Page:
When it comes to getting your message across in advertising, we know we need multiple touch points. Your prospective customer/client needs to hear your message over and over. But when it comes to social media, your message needs to be different. And I’m not referring to your various blog posts.

I’m thinking specifically about the message you use in the various social media channels to get readers to click and read your posts.

You need multiple touch points, but it is important in social media to change the message you use to interest readers. Why? Because unlike in television or radio, you have an audience in each social media channel that has chosen to follow you already, and repeating your message over and over subjects them to your multiple, repetitious posts.

What do they think when they see you post, “3 reasons to read my article…” over and over and over again? They think you’re trying to advertise to them, and that’s the moment when they tune you out. And while posting the same message may find new readers every time you publish, you are losing current readers by boring them with the same message over and over and over again.

I was attending a sales training recently, and one of the take-away’s was that you need to create three ways to say the same thing for each point you to make about your product or service. That way when the point comes up in a conversation (or in multiple conversations) you won’t simply be repeating the same thing over and over and over again.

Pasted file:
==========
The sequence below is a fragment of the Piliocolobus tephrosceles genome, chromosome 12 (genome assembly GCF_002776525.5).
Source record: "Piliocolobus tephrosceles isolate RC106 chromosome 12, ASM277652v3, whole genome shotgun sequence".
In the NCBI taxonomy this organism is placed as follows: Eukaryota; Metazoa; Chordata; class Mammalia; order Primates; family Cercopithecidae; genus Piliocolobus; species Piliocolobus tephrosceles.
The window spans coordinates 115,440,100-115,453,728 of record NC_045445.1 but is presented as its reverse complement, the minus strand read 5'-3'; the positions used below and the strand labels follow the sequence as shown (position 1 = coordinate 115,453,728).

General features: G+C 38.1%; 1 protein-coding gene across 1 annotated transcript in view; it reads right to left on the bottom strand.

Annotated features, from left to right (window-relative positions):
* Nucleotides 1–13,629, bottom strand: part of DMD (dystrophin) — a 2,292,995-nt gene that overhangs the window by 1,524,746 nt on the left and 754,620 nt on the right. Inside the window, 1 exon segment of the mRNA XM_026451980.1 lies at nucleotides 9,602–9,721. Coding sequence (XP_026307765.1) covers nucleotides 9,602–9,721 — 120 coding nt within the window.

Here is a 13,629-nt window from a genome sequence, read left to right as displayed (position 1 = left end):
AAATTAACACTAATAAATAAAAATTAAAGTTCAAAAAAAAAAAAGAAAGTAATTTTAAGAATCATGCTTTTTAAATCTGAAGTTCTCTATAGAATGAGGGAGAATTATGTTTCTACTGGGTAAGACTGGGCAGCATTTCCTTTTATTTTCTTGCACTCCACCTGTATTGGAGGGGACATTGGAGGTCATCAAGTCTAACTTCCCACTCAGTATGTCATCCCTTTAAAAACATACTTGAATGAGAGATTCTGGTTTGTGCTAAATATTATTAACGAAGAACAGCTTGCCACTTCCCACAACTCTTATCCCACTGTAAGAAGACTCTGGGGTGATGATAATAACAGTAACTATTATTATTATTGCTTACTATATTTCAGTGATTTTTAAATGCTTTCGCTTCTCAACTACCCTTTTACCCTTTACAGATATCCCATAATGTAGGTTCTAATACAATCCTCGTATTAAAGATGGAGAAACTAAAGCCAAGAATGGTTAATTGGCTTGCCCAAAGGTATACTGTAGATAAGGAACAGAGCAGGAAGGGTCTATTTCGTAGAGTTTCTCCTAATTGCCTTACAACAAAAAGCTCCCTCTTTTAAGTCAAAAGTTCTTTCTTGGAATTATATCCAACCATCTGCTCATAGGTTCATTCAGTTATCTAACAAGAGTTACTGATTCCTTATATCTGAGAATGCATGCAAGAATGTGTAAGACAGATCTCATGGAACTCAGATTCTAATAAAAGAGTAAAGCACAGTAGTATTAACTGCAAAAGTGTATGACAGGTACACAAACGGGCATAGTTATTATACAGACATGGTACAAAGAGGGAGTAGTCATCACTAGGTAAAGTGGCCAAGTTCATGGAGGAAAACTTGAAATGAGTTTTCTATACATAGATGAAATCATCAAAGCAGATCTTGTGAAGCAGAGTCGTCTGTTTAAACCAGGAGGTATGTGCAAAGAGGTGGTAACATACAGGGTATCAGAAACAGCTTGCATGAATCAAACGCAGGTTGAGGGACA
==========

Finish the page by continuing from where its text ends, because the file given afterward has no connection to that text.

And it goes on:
The same rule applies here in social media. If you have a great post you want to promote, by all means go promote it. But instead of repeating the content in the subsequent posts you publish to draw interest, write a different message about the topic. It keeps your followers looking at different material, and can potentially interest a reader or two that didn’t bite on the initial version of your post.

Also, if you are posting your message in multiple groups within LinkedIn, keep in mind that some potential readers may see your message in more than one group. Try, instead, posting a different message in each group to promote your post. That way, readers won’t see someone desperately posting everywhere they can to get readers to click.

While this approach surely takes more time and effort, keep in mind you are also creating an opportunity to test and experiment with the types of headlines, questions and content you use to generate interest. In the process, you may just find a new, and better formula to attract new readers.